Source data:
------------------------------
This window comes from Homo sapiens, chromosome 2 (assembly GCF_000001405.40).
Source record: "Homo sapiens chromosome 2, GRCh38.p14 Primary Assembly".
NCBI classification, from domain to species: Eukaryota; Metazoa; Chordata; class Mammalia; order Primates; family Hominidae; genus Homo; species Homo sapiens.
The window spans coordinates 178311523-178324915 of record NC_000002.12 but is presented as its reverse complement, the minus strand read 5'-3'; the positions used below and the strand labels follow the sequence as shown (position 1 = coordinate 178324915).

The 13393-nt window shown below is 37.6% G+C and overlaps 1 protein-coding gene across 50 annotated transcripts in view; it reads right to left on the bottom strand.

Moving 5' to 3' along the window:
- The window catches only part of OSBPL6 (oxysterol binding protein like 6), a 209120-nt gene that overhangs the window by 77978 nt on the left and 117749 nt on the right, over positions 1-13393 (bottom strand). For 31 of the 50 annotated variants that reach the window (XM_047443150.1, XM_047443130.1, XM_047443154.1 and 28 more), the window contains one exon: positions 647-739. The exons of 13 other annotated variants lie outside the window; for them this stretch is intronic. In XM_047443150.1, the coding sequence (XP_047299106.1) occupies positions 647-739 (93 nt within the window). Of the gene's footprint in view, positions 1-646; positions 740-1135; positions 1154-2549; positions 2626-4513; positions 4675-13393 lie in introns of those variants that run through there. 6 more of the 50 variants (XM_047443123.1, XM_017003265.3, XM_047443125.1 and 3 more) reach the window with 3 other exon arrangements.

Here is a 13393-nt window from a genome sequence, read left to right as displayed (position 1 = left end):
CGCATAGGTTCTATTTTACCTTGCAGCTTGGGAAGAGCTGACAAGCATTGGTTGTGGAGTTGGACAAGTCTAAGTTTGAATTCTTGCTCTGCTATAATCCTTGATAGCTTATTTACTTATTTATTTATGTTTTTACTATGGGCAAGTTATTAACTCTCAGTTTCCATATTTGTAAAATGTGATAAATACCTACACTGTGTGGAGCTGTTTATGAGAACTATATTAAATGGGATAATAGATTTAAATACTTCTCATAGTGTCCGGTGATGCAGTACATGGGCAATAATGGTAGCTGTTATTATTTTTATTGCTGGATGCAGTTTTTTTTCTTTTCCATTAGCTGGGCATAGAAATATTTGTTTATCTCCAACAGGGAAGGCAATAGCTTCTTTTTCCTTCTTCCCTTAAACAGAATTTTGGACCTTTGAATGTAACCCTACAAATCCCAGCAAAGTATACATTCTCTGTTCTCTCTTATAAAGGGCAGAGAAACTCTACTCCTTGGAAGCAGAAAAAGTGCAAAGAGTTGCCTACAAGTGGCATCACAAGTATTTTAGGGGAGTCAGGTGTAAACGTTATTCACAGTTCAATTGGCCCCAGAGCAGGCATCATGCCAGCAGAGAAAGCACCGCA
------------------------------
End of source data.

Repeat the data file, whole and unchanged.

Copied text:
This window comes from Homo sapiens, chromosome 2 (assembly GCF_000001405.40).
Source record: "Homo sapiens chromosome 2, GRCh38.p14 Primary Assembly".
NCBI classification, from domain to species: Eukaryota; Metazoa; Chordata; class Mammalia; order Primates; family Hominidae; genus Homo; species Homo sapiens.
The window spans coordinates 178311523-178324915 of record NC_000002.12 but is presented as its reverse complement, the minus strand read 5'-3'; the positions used below and the strand labels follow the sequence as shown (position 1 = coordinate 178324915).

The 13393-nt window shown below is 37.6% G+C and overlaps 1 protein-coding gene across 50 annotated transcripts in view; it reads right to left on the bottom strand.

Moving 5' to 3' along the window:
- The window catches only part of OSBPL6 (oxysterol binding protein like 6), a 209120-nt gene that overhangs the window by 77978 nt on the left and 117749 nt on the right, over positions 1-13393 (bottom strand). For 31 of the 50 annotated variants that reach the window (XM_047443150.1, XM_047443130.1, XM_047443154.1 and 28 more), the window contains one exon: positions 647-739. The exons of 13 other annotated variants lie outside the window; for them this stretch is intronic. In XM_047443150.1, the coding sequence (XP_047299106.1) occupies positions 647-739 (93 nt within the window). Of the gene's footprint in view, positions 1-646; positions 740-1135; positions 1154-2549; positions 2626-4513; positions 4675-13393 lie in introns of those variants that run through there. 6 more of the 50 variants (XM_047443123.1, XM_017003265.3, XM_047443125.1 and 3 more) reach the window with 3 other exon arrangements.

Here is a 13393-nt window from a genome sequence, read left to right as displayed (position 1 = left end):
CGCATAGGTTCTATTTTACCTTGCAGCTTGGGAAGAGCTGACAAGCATTGGTTGTGGAGTTGGACAAGTCTAAGTTTGAATTCTTGCTCTGCTATAATCCTTGATAGCTTATTTACTTATTTATTTATGTTTTTACTATGGGCAAGTTATTAACTCTCAGTTTCCATATTTGTAAAATGTGATAAATACCTACACTGTGTGGAGCTGTTTATGAGAACTATATTAAATGGGATAATAGATTTAAATACTTCTCATAGTGTCCGGTGATGCAGTACATGGGCAATAATGGTAGCTGTTATTATTTTTATTGCTGGATGCAGTTTTTTTTCTTTTCCATTAGCTGGGCATAGAAATATTTGTTTATCTCCAACAGGGAAGGCAATAGCTTCTTTTTCCTTCTTCCCTTAAACAGAATTTTGGACCTTTGAATGTAACCCTACAAATCCCAGCAAAGTATACATTCTCTGTTCTCTCTTATAAAGGGCAGAGAAACTCTACTCCTTGGAAGCAGAAAAAGTGCAAAGAGTTGCCTACAAGTGGCATCACAAGTATTTTAGGGGAGTCAGGTGTAAACGTTATTCACAGTTCAATTGGCCCCAGAGCAGGCATCATGCCAGCAGAGAAAGCACCGCA